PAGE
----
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Alexander v. Holder

United States District Court, D. Massachusetts

February 11, 2015

ANDREW ALEXANDER, Petitioner,
v.
ERIC HOLDER, U.S. ATTORNEY GENERAL, Respondent.

MEMORANDUM AND ORDER

LEO T. SOROKIN, District Judge.

For the reasons set forth below, the Court denies without prejudice the petition for a writ of habeas corpus.

I. Background

Immigration detainee Andrew Alexander ("Alexander") has filed a pleading entitled "Petitioner [sic] for writ of habeas corpus to claim derivative citizenship." He asks this Court to find that he is eligible for United States citizenship based on his grandmother's status as a United States Citizen. Alexander represents that he arrived in the United States as a lawful permanent resident in 1996 at the age of fourteen, and that his grandmother took legal custody of him at that time.

The petition has not been served so that the Court may review the petition to determine whether the respondent should be required to reply to the petition. See 28 U.S.C. § 2243 (providing that, if "it appears from the application [for a writ of habeas corpus] that the applicant... is not entitled [to the writ], " the district court is not required to serve the petition on the respondent).

II. Discussion

The Court's jurisdiction to adjudicate a claim of citizenship is governed by 8 U.S.C. § 1503(a) ("§ 1503(a)". This statute provides:

If any person who is within the United States claims a right or privilege as a national of the United States and is denied such right or privilege by any department or independent agency, or official thereof, upon the ground that he is not a national of the United States, such person may institute an action under the provisions of section 2201 of Title 28 against the head of such department or independent agency for a judgment declaring him to be a national of the United States, except that no such action may be instituted in any case if the issue of such person's status as a national of the United States (1) arose by reason of, or in connection with any removal proceeding under the provisions of this chapter or any other act, or (2) is in issue in any such removal proceeding. An action under this subsection may be instituted only within five years after the final administrative denial of such right or privilege and shall be filed in the district court of the United States for the district in which such person resides or claims a residence, and jurisdiction over such officials in such cases is conferred upon those courts.

8 U.S.C. § 1503(a) (emphases added). This statute "makes it clear that Congress intended individuals to pursue one of two routes to establish claims for nationality." Ortega v. Holder, 592 F.3d 738, 744 (7th Cir. 2010). A person may "may file an administrative application for a certificate of citizenship, which, if denied, could be pursued by way of an action under § 1503(a)." Id. However, "if the question of nationality first arises in the context of a removal proceeding, the person must pursue his claims through those proceedings, culminating either with a declaration or denial of nationality." Id.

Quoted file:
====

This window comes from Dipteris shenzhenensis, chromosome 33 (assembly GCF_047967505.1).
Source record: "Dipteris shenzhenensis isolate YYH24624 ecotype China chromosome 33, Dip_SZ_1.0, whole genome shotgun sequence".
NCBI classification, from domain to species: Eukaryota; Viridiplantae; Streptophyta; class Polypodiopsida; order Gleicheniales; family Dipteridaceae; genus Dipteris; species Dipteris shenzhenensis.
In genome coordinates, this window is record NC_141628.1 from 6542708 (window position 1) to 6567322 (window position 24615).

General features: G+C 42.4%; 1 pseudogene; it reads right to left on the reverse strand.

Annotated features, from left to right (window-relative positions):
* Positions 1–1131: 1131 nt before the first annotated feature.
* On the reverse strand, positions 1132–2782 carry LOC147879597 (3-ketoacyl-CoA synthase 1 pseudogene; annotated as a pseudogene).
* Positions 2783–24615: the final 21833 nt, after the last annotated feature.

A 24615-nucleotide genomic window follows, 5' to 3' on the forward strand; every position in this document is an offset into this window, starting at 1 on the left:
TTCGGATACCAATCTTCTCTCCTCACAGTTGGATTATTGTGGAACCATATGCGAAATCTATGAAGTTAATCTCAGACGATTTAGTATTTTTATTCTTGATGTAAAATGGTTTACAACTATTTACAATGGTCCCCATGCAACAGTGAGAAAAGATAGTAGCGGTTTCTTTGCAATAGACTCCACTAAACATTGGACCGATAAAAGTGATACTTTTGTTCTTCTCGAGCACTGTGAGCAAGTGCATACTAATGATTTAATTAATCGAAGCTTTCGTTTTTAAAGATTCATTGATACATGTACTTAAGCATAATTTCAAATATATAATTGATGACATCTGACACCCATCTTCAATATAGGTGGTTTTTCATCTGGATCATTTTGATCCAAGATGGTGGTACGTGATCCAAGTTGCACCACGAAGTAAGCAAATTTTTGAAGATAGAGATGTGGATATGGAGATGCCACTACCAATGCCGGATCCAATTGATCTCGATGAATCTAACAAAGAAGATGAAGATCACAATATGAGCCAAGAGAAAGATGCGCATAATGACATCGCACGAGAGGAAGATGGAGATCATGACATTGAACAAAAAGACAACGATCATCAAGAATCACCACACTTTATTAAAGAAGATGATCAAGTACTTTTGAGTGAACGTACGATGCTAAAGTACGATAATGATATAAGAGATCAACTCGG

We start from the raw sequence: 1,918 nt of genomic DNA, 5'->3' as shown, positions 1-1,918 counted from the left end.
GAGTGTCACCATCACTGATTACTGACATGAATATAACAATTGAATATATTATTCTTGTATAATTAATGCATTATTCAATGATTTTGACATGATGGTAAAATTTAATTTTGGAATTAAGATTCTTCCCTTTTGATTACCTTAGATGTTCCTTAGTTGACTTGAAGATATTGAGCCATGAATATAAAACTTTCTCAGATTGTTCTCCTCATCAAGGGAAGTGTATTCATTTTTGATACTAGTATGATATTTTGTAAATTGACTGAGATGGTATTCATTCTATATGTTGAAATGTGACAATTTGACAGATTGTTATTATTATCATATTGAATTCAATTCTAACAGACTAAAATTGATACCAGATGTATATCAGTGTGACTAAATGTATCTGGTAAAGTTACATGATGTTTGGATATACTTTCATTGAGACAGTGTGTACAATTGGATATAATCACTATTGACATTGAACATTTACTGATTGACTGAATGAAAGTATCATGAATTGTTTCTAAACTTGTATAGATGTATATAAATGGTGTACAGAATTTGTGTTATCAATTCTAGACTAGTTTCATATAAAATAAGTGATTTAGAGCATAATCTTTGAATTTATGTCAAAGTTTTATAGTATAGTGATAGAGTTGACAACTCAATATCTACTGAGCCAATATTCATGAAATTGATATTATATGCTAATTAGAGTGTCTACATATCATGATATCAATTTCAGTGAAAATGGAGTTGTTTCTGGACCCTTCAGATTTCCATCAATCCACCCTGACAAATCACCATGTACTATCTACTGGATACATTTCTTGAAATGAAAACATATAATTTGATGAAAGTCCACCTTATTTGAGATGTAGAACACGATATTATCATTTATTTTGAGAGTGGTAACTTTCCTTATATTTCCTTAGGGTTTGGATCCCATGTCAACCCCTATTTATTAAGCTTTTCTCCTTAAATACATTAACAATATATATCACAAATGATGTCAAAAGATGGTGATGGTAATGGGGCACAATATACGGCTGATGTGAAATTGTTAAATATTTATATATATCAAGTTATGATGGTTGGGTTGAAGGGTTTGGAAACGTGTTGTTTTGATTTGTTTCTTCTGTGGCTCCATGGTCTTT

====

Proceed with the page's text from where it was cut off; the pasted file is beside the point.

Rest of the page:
Although Alexander does not specify the status of the immigration proceedings against him, he represents that he is a "detainee" rather than a prisoner and he provides an alien registration number. The Court therefore infers that he is undergoing removal proceedings. If this is so, his request for a declaration of his citizenship arose after the government commenced removal proceedings, and the Court is without jurisdiction to entertain his claim of citizenship. Of course, Alexander may still claim derivative citizenship as a defense in the removal proceedings. If the immigration judge rejects the defense and orders removal, the petitioner may, after exhausting administrative channels, petition the appropriate court of appeals for review of the final order of removal, including review of the citizenship claim. See 8 U.S.C. § 1252(b).[1]

Even if removal proceedings had not yet commenced, the Court lacks jurisdiction over this action. Section § 1503(a) expressly requires "a final administrative denial" prior to an action requesting a federal district court to declare that a litigant is entitled to citizenship; the administrative exhaustion requirement is jurisdictional. See Johnson v. Whitehead, 647 F.3d 120, 125 (4th Cir. 2011) (action under 8 U.S.C. § 1503(a) barred where petitioner failed to exhaust administrative remedies); United States v. Breyer, 41 F.3d 884, 891-92 (3d Cir. 1994) ("[A] federal district court does not have jurisdiction to declare citizenship absent exhaustion of an applicant's administrative remedies."). The administrative process begins by a person filing a Form N-600, Application for Certificate of Citizenship, with the United States Citizenship and Immigration Services. See 8 U.S.C. § 1452(a); 8 C.F.R. § 341.1. If the application is denied, he must timely appeal to the Administrative Appeals Office. See 8 C.F.R. § 103.3(a)(1)(i)-(iv). Thereafter, if the appeal is unsuccessful, the person may seek judicial review under § 1503(a).

Here, Alexander has not suggested that has even commenced, let alone exhausted, his administrative remedies in regards to seeking a declaration of citizenship.

III. Conclusion

Accordingly, the petition for a writ of habeas corpus is DENIED WITHOUT PREJUDICE. No filing fee shall be assessed.

SO ORDERED.


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